A reminder: virtually all we know about Earth’s atmosphere & oceans comes from sustained decades of government-funded scientific research
Coastal communities face unique challenges. The highly successful Sea Grant program is slated for elimination under the White House proposal. At least 33 states will be affected if this happens because Sea Grant has offices in them and supports coastal stakeholder engagement. Sea Grant’s website notes,
Sea Grant’s mission is to provide integrated research, communication, education, extension and legal programs to coastal communities that lead to the responsible use of the nation’s ocean, coastal and Great Lakes resources through informed personal, policy and management decisions.
This is exactly the type of effort that benefits taxpayers. Such programs connect the science to local communities and provide solutions ranging from how to deal with changes in production of a particular type of seafood to helping towns address “sunny day flooding” or saltwater intrusion into its drinking supply. This connectivity also shows communities that science is not some “villain with an agenda” but a resource for them.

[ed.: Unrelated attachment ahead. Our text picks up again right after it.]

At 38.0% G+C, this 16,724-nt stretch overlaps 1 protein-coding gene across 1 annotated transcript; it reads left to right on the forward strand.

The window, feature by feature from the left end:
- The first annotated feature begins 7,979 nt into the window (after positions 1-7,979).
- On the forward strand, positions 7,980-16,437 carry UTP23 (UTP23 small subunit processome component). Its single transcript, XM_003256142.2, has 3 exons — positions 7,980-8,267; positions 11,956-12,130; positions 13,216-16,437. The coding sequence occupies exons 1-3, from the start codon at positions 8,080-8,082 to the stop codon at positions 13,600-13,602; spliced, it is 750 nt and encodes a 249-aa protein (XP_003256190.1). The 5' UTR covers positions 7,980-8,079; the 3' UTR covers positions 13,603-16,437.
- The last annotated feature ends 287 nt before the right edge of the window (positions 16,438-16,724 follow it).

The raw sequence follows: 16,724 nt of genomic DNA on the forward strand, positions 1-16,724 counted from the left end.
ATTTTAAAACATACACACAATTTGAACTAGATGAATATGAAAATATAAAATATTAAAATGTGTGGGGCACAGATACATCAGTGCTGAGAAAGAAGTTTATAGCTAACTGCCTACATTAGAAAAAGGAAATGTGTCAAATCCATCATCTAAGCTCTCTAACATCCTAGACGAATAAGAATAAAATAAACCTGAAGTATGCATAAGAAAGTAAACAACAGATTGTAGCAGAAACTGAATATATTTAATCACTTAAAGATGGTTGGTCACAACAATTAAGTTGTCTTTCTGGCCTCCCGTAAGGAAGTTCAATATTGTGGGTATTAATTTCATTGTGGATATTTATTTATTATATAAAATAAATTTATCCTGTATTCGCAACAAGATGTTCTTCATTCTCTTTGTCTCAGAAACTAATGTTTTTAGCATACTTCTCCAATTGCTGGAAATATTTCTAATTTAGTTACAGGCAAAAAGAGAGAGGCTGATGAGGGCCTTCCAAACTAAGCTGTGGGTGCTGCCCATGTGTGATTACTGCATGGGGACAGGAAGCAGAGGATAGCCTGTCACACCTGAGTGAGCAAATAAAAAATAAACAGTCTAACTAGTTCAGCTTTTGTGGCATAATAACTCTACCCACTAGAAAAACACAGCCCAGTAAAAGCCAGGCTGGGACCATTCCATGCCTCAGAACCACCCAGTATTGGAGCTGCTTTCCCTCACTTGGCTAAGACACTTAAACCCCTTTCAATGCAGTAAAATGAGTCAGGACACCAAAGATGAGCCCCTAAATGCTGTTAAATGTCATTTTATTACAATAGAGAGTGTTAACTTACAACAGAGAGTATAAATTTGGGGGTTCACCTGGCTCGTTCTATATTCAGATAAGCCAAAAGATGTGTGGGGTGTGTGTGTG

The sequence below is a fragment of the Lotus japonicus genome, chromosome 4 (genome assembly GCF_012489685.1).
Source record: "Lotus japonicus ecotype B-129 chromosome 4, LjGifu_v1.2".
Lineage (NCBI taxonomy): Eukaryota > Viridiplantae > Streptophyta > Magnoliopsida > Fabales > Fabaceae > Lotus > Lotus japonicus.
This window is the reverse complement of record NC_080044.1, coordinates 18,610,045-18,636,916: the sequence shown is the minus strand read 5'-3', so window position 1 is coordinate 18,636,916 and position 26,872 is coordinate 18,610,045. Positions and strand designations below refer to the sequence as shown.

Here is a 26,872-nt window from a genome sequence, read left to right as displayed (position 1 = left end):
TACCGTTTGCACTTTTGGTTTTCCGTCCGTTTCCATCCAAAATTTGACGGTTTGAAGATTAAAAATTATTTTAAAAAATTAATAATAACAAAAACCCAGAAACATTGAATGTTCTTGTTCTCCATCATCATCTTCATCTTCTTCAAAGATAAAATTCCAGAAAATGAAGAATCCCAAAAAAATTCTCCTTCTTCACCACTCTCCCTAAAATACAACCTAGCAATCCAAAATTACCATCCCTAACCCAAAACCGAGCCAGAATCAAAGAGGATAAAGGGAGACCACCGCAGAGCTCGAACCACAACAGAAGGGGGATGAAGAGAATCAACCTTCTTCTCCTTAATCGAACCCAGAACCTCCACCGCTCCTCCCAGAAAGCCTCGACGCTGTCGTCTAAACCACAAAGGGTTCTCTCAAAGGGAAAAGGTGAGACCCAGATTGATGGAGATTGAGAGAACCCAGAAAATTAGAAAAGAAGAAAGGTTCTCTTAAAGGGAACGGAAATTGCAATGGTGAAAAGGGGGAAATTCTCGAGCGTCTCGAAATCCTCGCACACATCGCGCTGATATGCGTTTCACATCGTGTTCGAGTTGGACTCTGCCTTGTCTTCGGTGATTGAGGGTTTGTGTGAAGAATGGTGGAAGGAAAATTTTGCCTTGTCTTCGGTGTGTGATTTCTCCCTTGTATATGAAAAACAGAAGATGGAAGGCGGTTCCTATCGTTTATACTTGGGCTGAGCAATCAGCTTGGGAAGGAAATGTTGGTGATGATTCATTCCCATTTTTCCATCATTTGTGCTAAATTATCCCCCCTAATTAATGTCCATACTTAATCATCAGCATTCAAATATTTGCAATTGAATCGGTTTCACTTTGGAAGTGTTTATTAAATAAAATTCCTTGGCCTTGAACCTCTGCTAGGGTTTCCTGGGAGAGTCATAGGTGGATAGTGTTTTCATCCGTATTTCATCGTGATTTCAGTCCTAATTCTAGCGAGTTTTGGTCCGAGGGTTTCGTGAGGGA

Most of us eat fish. NOAA is also home to the National Marine Fisheries Service. They face a 5% budget cut. While modest compared to the aforementioned cuts, it bears watching. Their stated mission on their website is
stewardship of the nation’s ocean resources and their habitat. We provide vital services for the nation: productive and sustainable fisheries, safe sources of seafood, the recovery and conservation of protected resources, and healthy ecosystems—all backed by sound science and an ecosystem-based approach to management.
It is not clear how proposed cuts would impact the Service, but I included it so that you have a better picture of NOAA’s portfolio.
The National Weather Service also faces a 5% budget cut. The National Weather Service is one of the biggest “bangs for the buck” in the federal service. They provide life-saving information every day for the public, aviation, the military, farmers, and virtually every other industry. It is also the home of the National Hurricane Center and the Storm Prediction Center. And yes, there is a good chance that your weather App or local weather person uses model information, observations, radar images, satellites information, and watch/warning information from them too. Many National Weather Service offices are currently short-staffed and if the cuts are in personnel that could compromise operations. This news story from NBC 5 Dallas-Ft. Worth explores why the public is placed at risk by short-staffed National Weather Service offices during severe weather.
NOAA has generally enjoyed bipartisan support. I hope this continues as our leaders grapple with admittedly real fiscal challenges and the safety of our citizens.